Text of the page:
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Monday, March 18, 2013

Schoenfield: The meaning of baseball statistics

What it is, Where it is, and how to avoid threading in it.

We’ve made a lot of progress in understanding baseball in the past 25 years, although last year’s Miguel Cabrera-Mike Trout MVP debate was framed, to a large extent, around the same philosophical argument James made a quarter-century ago. Trout failed to win the MVP Award, not so much as a rebellion against sabermetrics and WAR, but because of Cabrera’s statistics—namely, his batting average, home runs and RBIs. (The fact that the Tigers made the playoffs and the Angels didn’t should have been a non-starter, since the Angels won more games.)

Even though we know we shouldn’t completely trust a statistic like RBIs in evaluating a player’s contribution—it’s heavily dependent on opportunities and where you hit in the lineup—it’s still a key influence in MVP voting. Last year, eight NL players drove in 100 runs; six of them finished in the top 11 of the MVP voting. In the AL, nine players drove in 100 runs and five finished in the top 11 of the MVP voting. (Don’t get me wrong: I’m not comparing Cabrera, who had an outstanding season, to Dawson.)

I’m not even suggesting RBIs is a horrible statistic and should be ignored; I still enjoy knowing how many runs a player has driven in. But the context needs to be understood. That’s why I often cite statistics like WAR or Defensive Runs Saved or other advanced metrics; these are all attempts to better understand the game and understand why teams win or understand more accurately the value of a player beyond batting average, home runs and RBIs.

Yet there is still a lot of push back against stats like WAR. The majority of fans still don’t trust it or believe in it. A few weeks ago, SportsNation asked on ESPN.com, “Do you consider WAR to be a useful statistic in evaluating baseball players?” The “no” votes outweighed the “yes” votes 63 to 37 percent. It was a landslide rebellion against new metrics. It was Andre Dawson winning the MVP Award.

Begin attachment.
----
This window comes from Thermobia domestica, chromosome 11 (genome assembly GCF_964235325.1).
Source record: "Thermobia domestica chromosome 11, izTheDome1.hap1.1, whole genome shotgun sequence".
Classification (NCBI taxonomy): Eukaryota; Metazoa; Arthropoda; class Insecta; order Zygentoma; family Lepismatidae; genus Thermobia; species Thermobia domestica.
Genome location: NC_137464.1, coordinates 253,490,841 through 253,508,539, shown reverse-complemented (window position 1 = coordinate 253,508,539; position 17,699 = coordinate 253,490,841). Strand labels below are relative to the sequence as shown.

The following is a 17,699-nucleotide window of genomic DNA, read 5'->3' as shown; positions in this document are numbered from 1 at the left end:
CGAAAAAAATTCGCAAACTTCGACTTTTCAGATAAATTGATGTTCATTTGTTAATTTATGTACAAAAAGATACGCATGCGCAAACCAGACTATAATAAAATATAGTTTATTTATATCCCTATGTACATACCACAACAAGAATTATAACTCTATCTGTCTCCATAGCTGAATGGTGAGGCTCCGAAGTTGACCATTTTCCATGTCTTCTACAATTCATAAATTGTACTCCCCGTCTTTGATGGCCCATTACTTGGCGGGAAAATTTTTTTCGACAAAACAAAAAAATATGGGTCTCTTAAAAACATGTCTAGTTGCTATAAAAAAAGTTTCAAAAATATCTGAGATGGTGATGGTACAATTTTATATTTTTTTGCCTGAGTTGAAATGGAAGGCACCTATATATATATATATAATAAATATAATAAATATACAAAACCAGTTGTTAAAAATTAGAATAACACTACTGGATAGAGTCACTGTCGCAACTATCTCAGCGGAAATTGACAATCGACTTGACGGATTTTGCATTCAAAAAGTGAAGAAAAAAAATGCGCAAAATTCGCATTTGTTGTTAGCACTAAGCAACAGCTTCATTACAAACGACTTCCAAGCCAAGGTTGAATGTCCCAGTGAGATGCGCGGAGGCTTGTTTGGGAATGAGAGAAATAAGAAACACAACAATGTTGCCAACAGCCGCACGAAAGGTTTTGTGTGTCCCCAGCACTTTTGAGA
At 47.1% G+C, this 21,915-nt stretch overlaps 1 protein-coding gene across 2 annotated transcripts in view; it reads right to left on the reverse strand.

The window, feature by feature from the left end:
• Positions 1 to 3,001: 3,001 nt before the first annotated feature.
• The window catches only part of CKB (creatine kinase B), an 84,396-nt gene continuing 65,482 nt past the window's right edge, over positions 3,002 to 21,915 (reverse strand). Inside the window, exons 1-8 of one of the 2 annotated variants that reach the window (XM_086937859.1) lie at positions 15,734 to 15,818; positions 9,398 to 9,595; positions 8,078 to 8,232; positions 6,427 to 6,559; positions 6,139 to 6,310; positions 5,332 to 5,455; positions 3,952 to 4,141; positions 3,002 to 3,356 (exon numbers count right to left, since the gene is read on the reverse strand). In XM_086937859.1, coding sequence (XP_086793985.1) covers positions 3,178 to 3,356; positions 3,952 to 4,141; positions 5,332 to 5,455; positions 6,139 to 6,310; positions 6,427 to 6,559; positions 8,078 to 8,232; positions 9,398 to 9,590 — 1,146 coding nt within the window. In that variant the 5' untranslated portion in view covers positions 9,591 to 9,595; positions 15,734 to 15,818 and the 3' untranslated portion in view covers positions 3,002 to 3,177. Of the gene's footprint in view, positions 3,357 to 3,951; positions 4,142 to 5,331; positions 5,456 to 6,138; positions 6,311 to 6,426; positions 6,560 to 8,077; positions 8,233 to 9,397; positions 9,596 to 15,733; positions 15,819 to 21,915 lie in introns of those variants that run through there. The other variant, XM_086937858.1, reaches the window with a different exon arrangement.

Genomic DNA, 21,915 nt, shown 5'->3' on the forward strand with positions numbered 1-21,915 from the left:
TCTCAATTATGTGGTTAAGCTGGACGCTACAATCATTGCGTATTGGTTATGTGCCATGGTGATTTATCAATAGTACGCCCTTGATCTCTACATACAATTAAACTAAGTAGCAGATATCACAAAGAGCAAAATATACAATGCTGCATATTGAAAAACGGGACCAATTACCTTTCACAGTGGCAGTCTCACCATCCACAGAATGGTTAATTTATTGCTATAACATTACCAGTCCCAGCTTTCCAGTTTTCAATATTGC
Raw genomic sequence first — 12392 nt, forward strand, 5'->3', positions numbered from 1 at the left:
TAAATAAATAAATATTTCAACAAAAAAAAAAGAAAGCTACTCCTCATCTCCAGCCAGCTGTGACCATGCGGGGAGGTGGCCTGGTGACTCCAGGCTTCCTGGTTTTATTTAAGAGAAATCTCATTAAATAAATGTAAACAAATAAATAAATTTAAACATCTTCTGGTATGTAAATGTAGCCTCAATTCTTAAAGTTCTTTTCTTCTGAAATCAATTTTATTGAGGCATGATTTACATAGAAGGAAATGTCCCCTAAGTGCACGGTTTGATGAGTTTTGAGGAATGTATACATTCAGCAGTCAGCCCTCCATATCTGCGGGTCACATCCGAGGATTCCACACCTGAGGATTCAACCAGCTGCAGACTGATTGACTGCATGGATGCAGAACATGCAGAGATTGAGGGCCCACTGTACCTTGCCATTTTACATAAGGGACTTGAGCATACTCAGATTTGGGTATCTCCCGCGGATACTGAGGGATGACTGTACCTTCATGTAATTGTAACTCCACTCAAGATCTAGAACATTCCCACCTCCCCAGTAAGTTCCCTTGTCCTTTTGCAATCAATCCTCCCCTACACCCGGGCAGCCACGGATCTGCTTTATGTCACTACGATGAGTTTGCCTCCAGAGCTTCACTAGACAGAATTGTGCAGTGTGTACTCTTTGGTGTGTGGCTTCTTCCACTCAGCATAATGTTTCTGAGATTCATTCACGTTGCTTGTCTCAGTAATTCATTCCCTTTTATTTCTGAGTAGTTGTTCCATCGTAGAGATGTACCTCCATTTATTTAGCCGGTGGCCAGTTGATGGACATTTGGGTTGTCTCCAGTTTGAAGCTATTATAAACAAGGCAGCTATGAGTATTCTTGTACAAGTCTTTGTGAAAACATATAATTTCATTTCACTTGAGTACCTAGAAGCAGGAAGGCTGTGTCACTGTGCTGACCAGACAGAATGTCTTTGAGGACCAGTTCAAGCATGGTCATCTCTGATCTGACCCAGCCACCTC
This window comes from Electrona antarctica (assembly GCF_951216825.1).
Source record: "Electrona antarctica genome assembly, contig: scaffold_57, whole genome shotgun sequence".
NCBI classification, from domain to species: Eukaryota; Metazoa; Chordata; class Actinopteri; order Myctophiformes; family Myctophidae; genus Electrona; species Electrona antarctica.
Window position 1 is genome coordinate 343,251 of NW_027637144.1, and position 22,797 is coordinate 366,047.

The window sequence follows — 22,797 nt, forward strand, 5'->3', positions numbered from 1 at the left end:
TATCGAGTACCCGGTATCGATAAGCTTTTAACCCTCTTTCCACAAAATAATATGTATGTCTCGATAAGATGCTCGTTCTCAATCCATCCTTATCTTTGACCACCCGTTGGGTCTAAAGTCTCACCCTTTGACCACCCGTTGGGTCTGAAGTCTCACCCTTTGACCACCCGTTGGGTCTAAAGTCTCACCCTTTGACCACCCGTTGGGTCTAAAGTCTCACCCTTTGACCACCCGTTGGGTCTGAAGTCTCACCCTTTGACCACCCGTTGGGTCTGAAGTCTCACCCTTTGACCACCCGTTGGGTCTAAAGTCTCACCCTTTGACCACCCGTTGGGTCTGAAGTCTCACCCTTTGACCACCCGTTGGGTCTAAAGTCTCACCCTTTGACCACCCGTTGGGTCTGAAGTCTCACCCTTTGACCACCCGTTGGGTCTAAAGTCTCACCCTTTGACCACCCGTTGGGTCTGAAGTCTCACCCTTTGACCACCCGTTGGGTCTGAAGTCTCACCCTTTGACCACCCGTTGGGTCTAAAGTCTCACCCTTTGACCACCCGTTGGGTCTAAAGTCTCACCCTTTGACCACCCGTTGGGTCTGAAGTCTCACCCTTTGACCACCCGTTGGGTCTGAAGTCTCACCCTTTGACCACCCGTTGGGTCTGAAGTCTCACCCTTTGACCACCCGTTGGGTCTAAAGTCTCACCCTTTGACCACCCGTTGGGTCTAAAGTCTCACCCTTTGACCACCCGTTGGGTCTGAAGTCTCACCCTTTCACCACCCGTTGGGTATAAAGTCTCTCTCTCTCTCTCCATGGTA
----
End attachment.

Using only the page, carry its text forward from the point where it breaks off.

Repoz Posted: March 18, 2013 at 12:47 PM | 15 comment(s) Login to Bookmark
  Tags: sabermetrics

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   1. Eric Ferguson Posted: March 18, 2013 at 01:12 PM (#4390556)
Yeah, but ... have you read the comments on ESPN.com? If anything, I'd take those voting results as a feather in WAR's cap.
   2. John Northey Posted: March 18, 2013 at 02:32 PM (#4390609)
I suspect of the general public seeing 37% have any clue what WAR is is a good thing. I did prefer WARP as the term though... must be the Trekkie in me :)
   3. jdennis Posted: March 18, 2013 at 04:42 PM (#4390690)
actually we are underestimating the voters, they actually all just have an even more complicated metric they feel is technically superior to WAR. it's coming from the other side of the debate.
   4. Walt Davis Posted: March 19, 2013 at 02:02 AM (#4390991)
Yet there is still a lot of push back against stats like WAR. The majority of fans still don’t trust it or believe in it. A few weeks ago, SportsNation asked on ESPN.com, “Do you consider WAR to be a useful statistic in evaluating baseball players?”

Ugh. Not that I blame these guys since it's common practice on much more important topics, but questions like this should always be preceded or followed by questions to determine whether the person has any idea what they're talking about.

For example, ask people if the US should spend less money on foreign aid and you get a heavy tilt towards yes. Ask them how much of the budget the US spends on foreign aid and you'll get answers like 20-30% (it's less than 1% still I believe). Similarly I'm sure you get much different answers if you asked "Should the US spend $1 billion a year on foreign aid?" vs. "Should the US spend 1% of its budget on foreign aid?"

There's also a problem around "evaluating baseball players". What does that mean? Evaluate for what purpose and along what dimension (talent or performance)?
   5. Dr. Vaux Posted: March 19, 2013 at 06:58 AM (#4391001)
questions like this should always be preceded or followed by questions to determine whether the person has any idea what they're talking about.